Frank DeFilippo: Ben Jealous Needs to Find His Inner Elvis — Fast

There comes a point in every campaign where nothing can be done to alter its outcome and all that’s left is to sit back and watch it happen. The race for governor of Maryland may not have reached precisely that halting point yet, but it’s getting mighty close. Recovery time is closing in on Democrat Ben Jealous while the incumbent Republican, Larry Hogan, toddles along on his merry way. Yes, but no. The soothsayers may venture that the traditional starting-point for general elections, for some cockamamie reason, is Labor Day, next weekend, that nobody’s really paying attention during the summer months. That’s a silly notion, as Jealous may be learning, for someone who is starting from scratch and dead broke.  Frank A. DeFilippo Democrats originally fixed the primary election in September nearly a half century ago to compress the time between the primary and general elections. The idea then, as it should be now, was to run at full speed through both elections without giving Republicans breathing space between the two. But the primary was re-set to June recently to accommodate overseas military voters. There are several signs of treachery undercutting Jealous’ tyro campaign, both from within and without. Together they form a menacing impediment to validating what should be viewed as an all-hands effort by Democrats to unseat Hogan. Right up front, Jealous has been hammered by a non-stop attack ad blitz – accurate, inaccurate or somewhere in between, reader’s choice – paid for with $1 million from the Republican Governors Association, and now followed, without missing a beat, by another wave of advertising by the Hogan campaign itself. The RGA ads were grainy, noir-ish and designed to make Jealous appear more of a mugger than a candidate. They were, in political parlance, intended to define Jealous before he could define himself. There’s one major problem with attack (and negative) campaign ads: They work, and they’re often lethal, as they seem to have been in the death-by-a-thousand-cuts attack on Jealous. The attack ads are doing their insidious work. Jealous did not, could not, respond, except to cuss and complain, and only lately ask television stations to take down the ads. Good luck with that. Nor did the Democratic Governors Association come to his aid, a hex sign for sure. Jealous lacks the funds to answer the ads, tit-for-tat. He’s about $10 million shy of what Hogan has in the bank, and his fundraising ability is seriously limited by the perception that his campaign is stuck in the mud. An overall impression of the Jealous campaign is that it is not at all nimble, as it should be, able to react instantly, re-group and turn on a dime. The Jealous operation is, in a word, meh. As the late columnist Molly Ivins observed: “I long since decided that if the candidate doesn’t have some Elvis to him, he ain’t gonna make it.” By those lights, the polls have not been kind to Jealous, either. A rule of thumb in polling is that any two reputable polls conducted at about the same time will show roughly the same results. Most polls to date show Hogan’s job approval ratings in the stratospheric 70s and Jealous trailing in the trial heats by anywhere from 12 to 16 points. More telling is that the polls show very few undecided voters left to persuade one way or the other, a discouraging sign for any candidate running behind and hoping for a lifeline, or at least a few late conversions. Both the poll numbers and the attack ads have had a profound hindrance on Jealous’ fundraising. He was strapped with less than a reported half million dollars in the bank as of as of mid-June in a state where recent campaigns for governor have cost as much as $20 million (new campaign finance reports will be released Tuesday). Hogan is already halfway there with more, much more, to come if he needs it. The three building blocks of any successful campaign are money, media and organization. It’s possible to win with any two as long as one of them is money. But Jealous’ main difficulties seem as much internal as external. Maryland Democrats, for a range of reasons, appear reluctant to accept Jealous, even though he won 22 of 24 jurisdictions but in a low turnout primary. And there is no indication so far that a united Democratic ticket, headed by Jealous, will present itself to the voters In fact, the politically androgynous comptroller, Peter Franchot (D), has become Hogan’s neutered poodle.  And Senate President Thomas V. Mike Miller Jr. (D-Calvert) regards Jealous a little far out in space for his relentlessly centrist tastes, but nevertheless gave Jealous a tepid endorsement. Ditto House Speaker Michael Busch (D-Anne Arundel). The Maryland party, like the national Democrats, are torn between two flavors – the traditional, or centrist, Democrats and the assertive progressive wing of the party whose calling card is the 2016 campaign manifesto of Sen. Bernie Sanders (I-Vt.) – with whom Jealous is aligned – and the rapidly emerging new demographics of brown-on-black. As an aside, to illustrate the point, back around 1979-80, three Maryland Democrats were invited to a Washington, D.C., meeting with Democratic National Committee Chairman Charles Manatt to discuss – what else – Maryland politics. At a pregnant point in the discussion, one participant piped up and said: “Mr. Chairman, if this country, and the two political parties, continue the way they’re going, we’re going to wind up with a black political party and a white political party.” More to the point, the oligarchs in Annapolis, who form the backbone of the Democrats’ voter delivery system because they’re all on the ballot, appear reluctant to identify with Jealous and his progressive agenda because they don’t welcome the ruckus it would thrust upon them in next year’s General Assembly. Jealous’ ambitious to-do list includes universal health care, free college tuition, a $15 minimum wage and he’s recently added universal Pre-K to the menu. His various funding sources include a tax increase on the wealthy, a new tax on pot and scooping up more of the state’s share of gambling proceeds to fund his programs. The risk in all this is that if the designated funding falls short, it has to be made up from other areas of the budget. The accepted wisdom in the State House is to ram through the tough stuff in the first year or two while the new arrivals are under the tutelage of the old hands and before they catch on to the system of winks, nods, patronage and vote-trades. And a word or two to those with other ideas: Being independent can be an awfully lonely position. But Jealous’ agenda would be a tough sell in any year, and especially in a year when the Kirwan Commission is expected to recommend an expensive new education funding program. (Democrats are relying on a huge turnout of school boosters to contribute to an illusory “blue wave.” The lure of the ballot is the anticipated Kirwan report and the constitutional amendment creating a “lock box” for education funding from casino proceeds.) The other Hail Mary motivating factor is a huge Democratic turnout to repudiate President Trump, who lost Maryland by 26 points in 2016. But if Democrats expect some of that hostility to stick to Hogan, they’re going to need a lot more Krazy Glue. The guy’s as slick as the Naval Academy’s greased obelisk during graduation week. What’s more, with a Republican upstairs, Democrats in the Assembly pretty much rule the roost. They get much of what they want from Hogan, and when they don’t they override his vetoes. Yes, but redistricting is the big bug-a-boo in this election. And the party that captures the governorship gets to draw the maps after the 2020 Census. And yes, again. If members of the General Assembly don’t like the maps the governor sends them they can draw their own and take a chance with the courts. Every political rubbernecker knows that the courts have been notoriously reluctant to intervene in redistricting cases. The Supreme Court has whiffed on a couple of opportunities to re-draw the Maryland map. The trouble is, the Constitution contains no prescription for congressional redistricting except one guideline: There shall be 435 districts in the nation, each with roughly equal population. State legislative redistricting, which is the identical process, as designed by the states, has guidelines such as population balance, contiguity and commonality of interests. Jealous is running against the clock as much as against Hogan. If he has some mojo hidden in his back pocket, he’d better starting using it, and use it fast.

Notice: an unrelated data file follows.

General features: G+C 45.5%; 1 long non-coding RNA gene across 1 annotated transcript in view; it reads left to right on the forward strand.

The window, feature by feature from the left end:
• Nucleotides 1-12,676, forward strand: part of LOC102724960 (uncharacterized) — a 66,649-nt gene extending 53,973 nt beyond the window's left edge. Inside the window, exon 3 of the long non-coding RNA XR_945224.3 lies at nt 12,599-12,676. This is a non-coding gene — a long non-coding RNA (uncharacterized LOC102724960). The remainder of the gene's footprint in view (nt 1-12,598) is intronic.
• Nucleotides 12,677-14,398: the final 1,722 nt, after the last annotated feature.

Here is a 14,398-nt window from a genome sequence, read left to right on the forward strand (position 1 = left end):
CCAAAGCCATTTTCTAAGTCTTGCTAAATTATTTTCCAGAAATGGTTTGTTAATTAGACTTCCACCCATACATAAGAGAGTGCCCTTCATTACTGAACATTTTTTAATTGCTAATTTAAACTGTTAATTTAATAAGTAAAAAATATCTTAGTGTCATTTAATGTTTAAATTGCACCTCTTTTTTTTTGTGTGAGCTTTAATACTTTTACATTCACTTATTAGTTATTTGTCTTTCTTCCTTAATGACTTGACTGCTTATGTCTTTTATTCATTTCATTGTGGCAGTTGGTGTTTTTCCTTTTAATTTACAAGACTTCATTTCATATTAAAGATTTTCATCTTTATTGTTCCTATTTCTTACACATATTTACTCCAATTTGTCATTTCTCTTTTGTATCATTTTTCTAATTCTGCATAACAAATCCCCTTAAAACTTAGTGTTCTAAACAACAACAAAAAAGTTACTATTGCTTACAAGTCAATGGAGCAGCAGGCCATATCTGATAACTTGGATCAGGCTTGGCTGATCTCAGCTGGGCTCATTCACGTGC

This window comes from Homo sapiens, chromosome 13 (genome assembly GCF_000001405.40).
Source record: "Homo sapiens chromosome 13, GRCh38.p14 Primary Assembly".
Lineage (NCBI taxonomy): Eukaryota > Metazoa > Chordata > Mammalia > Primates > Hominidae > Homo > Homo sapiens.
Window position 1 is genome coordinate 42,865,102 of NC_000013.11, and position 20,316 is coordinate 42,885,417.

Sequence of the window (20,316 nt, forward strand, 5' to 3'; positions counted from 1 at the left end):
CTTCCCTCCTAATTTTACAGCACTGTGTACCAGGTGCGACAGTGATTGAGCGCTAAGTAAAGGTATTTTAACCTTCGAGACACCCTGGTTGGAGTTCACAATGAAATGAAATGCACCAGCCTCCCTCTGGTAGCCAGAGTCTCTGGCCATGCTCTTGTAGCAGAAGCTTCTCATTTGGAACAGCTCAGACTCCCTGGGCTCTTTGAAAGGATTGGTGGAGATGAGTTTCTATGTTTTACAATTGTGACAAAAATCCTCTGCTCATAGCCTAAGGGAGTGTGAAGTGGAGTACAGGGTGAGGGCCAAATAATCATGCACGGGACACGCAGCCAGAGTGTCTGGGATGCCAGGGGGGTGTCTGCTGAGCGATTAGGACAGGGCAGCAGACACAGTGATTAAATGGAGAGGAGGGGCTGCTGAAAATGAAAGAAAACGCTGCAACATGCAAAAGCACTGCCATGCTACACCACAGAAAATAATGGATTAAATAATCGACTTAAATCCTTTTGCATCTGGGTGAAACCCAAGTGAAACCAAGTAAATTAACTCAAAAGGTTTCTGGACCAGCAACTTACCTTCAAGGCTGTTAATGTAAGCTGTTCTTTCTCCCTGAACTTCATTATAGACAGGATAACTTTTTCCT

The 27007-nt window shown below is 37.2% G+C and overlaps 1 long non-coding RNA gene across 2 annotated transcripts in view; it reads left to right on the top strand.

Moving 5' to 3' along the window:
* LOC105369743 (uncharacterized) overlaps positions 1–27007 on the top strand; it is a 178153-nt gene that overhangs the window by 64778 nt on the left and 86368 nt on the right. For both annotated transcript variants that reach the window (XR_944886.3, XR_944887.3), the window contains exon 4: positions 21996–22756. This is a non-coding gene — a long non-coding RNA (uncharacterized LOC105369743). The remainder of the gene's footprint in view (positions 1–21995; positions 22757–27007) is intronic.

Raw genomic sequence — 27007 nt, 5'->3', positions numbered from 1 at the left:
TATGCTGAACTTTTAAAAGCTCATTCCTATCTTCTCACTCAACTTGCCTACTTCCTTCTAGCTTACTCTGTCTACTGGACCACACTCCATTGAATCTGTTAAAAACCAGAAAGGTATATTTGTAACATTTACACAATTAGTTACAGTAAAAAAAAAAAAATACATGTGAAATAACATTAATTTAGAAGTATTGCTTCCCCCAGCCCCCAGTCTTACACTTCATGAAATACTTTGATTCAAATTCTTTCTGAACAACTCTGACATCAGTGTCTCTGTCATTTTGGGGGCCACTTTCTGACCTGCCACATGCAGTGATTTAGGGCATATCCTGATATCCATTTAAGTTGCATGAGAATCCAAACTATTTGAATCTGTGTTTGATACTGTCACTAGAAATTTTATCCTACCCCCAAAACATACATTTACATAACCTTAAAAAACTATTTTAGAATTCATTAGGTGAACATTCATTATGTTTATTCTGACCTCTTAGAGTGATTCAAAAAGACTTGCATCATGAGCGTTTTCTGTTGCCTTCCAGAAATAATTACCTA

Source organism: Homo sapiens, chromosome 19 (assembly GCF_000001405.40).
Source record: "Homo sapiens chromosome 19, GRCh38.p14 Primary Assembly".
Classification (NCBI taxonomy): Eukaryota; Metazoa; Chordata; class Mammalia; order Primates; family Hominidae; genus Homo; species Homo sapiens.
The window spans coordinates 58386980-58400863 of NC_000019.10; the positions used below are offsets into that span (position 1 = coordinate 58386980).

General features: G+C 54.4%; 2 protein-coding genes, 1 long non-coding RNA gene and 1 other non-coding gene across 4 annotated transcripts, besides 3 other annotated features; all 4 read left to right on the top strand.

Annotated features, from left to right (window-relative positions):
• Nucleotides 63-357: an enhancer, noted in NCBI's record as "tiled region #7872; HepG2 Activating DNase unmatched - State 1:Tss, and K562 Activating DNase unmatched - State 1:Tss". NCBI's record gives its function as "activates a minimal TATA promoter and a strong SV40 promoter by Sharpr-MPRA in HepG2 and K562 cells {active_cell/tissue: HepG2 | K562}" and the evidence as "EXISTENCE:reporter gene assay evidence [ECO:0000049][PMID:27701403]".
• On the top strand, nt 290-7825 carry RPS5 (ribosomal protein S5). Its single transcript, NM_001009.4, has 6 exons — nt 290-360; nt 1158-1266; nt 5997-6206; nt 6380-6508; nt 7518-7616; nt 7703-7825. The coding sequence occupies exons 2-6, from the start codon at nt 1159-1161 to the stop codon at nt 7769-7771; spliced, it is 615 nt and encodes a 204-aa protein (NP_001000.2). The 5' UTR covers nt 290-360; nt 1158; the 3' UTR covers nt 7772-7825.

Frank A. DeFilippo
Frank A. DeFilippo is an award-winning political commentator who lives and writes in Baltimore. DeFilippo has been writing about the comic opera of politics for more than 50 years. He reported on the Maryland General Assembly for 10 years before joining the administration of former Gov. Marvin Mandel (D) as press secretary and speechwriter. Between times, he was a White House correspondent during the administration of President Lyndon Baines Johnson, and he has covered six national political conventions. DeFilippo is the author of Hooked, an alleged work of fiction, and an unpublished manuscript, Shiksa: The Rise and Fall of Marvin Mandel.

LEAVE A REPLY

Please enter your comment!
Please enter your name here